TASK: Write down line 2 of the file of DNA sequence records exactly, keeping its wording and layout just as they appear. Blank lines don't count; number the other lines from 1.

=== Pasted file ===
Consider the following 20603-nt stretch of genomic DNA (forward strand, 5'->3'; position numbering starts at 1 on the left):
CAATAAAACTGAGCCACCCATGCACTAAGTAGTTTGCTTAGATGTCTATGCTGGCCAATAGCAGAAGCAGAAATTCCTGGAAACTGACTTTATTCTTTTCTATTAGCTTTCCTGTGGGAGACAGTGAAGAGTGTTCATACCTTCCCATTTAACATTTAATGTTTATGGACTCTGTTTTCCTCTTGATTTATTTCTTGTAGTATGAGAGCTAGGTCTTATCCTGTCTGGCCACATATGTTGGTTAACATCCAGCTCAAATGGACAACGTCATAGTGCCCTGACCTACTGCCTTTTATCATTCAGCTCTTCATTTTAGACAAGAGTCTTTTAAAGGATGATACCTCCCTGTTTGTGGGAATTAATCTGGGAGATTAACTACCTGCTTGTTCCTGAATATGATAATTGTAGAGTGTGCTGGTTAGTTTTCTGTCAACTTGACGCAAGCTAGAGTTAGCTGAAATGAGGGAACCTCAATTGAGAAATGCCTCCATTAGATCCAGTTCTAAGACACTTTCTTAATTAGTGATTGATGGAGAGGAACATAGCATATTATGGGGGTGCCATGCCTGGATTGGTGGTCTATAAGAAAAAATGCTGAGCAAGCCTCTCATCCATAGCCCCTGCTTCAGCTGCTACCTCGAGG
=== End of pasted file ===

CAATAAAACTGAGCCACCCATGCACTAAGTAGTTTGCTTAGATGTCTATGCTGGCCAATAGCAGAAGCAGAAATTCCTGGAAACTGACTTTATTCTTTTCTATTAGCTTTCCTGTGGGAGACAGTGAAGAGTGTTCATACCTTCCCATTTAACATTTAATGTTTATGGACTCTGTTTTCCTCTTGATTTATTTCTTGTAGTATGAGAGCTAGGTCTTATCCTGTCTGGCCACATATGTTGGTTAACATCCAGCTCAAATGGACAACGTCATAGTGCCCTGACCTACTGCCTTTTATCATTCAGCTCTTCATTTTAGACAAGAGTCTTTTAAAGGATGATACCTCCCTGTTTGTGGGAATTAATCTGGGAGATTAACTACCTGCTTGTTCCTGAATATGATAATTGTAGAGTGTGCTGGTTAGTTTTCTGTCAACTTGACGCAAGCTAGAGTTAGCTGAAATGAGGGAACCTCAATTGAGAAATGCCTCCATTAGATCCAGTTCTAAGACACTTTCTTAATTAGTGATTGATGGAGAGGAACATAGCATATTATGGGGGTGCCATGCCTGGATTGGTGGTCTATAAGAAAAAATGCTGAGCAAGCCTCTCATCCATAGCCCCTGCTTCAGCTGCTACCTCGAGG